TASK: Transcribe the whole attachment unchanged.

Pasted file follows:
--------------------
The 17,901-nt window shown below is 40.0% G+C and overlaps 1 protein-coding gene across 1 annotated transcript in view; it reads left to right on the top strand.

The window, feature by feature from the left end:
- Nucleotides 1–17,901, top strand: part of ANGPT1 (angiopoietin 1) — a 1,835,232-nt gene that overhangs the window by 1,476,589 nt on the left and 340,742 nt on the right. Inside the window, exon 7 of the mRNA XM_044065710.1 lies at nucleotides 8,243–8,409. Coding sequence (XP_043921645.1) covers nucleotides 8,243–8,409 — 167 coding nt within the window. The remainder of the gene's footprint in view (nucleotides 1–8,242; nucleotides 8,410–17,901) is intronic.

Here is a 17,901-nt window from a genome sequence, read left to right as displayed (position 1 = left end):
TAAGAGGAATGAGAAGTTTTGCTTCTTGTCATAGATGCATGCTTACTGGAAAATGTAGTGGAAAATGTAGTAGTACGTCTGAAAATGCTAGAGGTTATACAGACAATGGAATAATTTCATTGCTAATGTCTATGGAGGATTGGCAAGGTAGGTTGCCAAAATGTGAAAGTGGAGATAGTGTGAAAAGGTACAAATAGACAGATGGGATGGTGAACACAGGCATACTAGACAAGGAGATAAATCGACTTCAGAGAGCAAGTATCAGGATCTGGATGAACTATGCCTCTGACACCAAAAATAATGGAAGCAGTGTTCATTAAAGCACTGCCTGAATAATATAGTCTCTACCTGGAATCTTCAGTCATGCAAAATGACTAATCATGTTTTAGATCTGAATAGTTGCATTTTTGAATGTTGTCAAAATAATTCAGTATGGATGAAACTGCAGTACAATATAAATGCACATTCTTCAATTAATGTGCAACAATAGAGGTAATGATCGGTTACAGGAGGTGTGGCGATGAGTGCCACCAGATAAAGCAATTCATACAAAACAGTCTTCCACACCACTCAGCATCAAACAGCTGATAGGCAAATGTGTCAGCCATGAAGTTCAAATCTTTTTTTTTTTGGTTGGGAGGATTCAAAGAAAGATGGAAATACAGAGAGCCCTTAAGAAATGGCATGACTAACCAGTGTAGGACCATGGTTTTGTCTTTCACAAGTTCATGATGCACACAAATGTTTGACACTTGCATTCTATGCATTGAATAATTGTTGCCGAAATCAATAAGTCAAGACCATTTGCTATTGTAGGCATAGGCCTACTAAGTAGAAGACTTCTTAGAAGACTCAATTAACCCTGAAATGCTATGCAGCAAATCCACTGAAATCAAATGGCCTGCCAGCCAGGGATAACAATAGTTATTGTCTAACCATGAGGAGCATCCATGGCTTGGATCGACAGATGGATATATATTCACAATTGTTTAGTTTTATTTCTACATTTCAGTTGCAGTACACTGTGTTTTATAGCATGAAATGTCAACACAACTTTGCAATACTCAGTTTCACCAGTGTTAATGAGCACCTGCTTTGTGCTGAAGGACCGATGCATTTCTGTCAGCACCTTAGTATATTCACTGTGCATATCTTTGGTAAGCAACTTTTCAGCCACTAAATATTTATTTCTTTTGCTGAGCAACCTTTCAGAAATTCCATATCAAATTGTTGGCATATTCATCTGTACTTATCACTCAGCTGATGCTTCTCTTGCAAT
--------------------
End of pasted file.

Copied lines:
The 17,901-nt window shown below is 40.0% G+C and overlaps 1 protein-coding gene across 1 annotated transcript in view; it reads left to right on the top strand.

The window, feature by feature from the left end:
- Nucleotides 1–17,901, top strand: part of ANGPT1 (angiopoietin 1) — a 1,835,232-nt gene that overhangs the window by 1,476,589 nt on the left and 340,742 nt on the right. Inside the window, exon 7 of the mRNA XM_044065710.1 lies at nucleotides 8,243–8,409. Coding sequence (XP_043921645.1) covers nucleotides 8,243–8,409 — 167 coding nt within the window. The remainder of the gene's footprint in view (nucleotides 1–8,242; nucleotides 8,410–17,901) is intronic.

Here is a 17,901-nt window from a genome sequence, read left to right as displayed (position 1 = left end):
TAAGAGGAATGAGAAGTTTTGCTTCTTGTCATAGATGCATGCTTACTGGAAAATGTAGTGGAAAATGTAGTAGTACGTCTGAAAATGCTAGAGGTTATACAGACAATGGAATAATTTCATTGCTAATGTCTATGGAGGATTGGCAAGGTAGGTTGCCAAAATGTGAAAGTGGAGATAGTGTGAAAAGGTACAAATAGACAGATGGGATGGTGAACACAGGCATACTAGACAAGGAGATAAATCGACTTCAGAGAGCAAGTATCAGGATCTGGATGAACTATGCCTCTGACACCAAAAATAATGGAAGCAGTGTTCATTAAAGCACTGCCTGAATAATATAGTCTCTACCTGGAATCTTCAGTCATGCAAAATGACTAATCATGTTTTAGATCTGAATAGTTGCATTTTTGAATGTTGTCAAAATAATTCAGTATGGATGAAACTGCAGTACAATATAAATGCACATTCTTCAATTAATGTGCAACAATAGAGGTAATGATCGGTTACAGGAGGTGTGGCGATGAGTGCCACCAGATAAAGCAATTCATACAAAACAGTCTTCCACACCACTCAGCATCAAACAGCTGATAGGCAAATGTGTCAGCCATGAAGTTCAAATCTTTTTTTTTTTGGTTGGGAGGATTCAAAGAAAGATGGAAATACAGAGAGCCCTTAAGAAATGGCATGACTAACCAGTGTAGGACCATGGTTTTGTCTTTCACAAGTTCATGATGCACACAAATGTTTGACACTTGCATTCTATGCATTGAATAATTGTTGCCGAAATCAATAAGTCAAGACCATTTGCTATTGTAGGCATAGGCCTACTAAGTAGAAGACTTCTTAGAAGACTCAATTAACCCTGAAATGCTATGCAGCAAATCCACTGAAATCAAATGGCCTGCCAGCCAGGGATAACAATAGTTATTGTCTAACCATGAGGAGCATCCATGGCTTGGATCGACAGATGGATATATATTCACAATTGTTTAGTTTTATTTCTACATTTCAGTTGCAGTACACTGTGTTTTATAGCATGAAATGTCAACACAACTTTGCAATACTCAGTTTCACCAGTGTTAATGAGCACCTGCTTTGTGCTGAAGGACCGATGCATTTCTGTCAGCACCTTAGTATATTCACTGTGCATATCTTTGGTAAGCAACTTTTCAGCCACTAAATATTTATTTCTTTTGCTGAGCAACCTTTCAGAAATTCCATATCAAATTGTTGGCATATTCATCTGTACTTATCACTCAGCTGATGCTTCTCTTGCAAT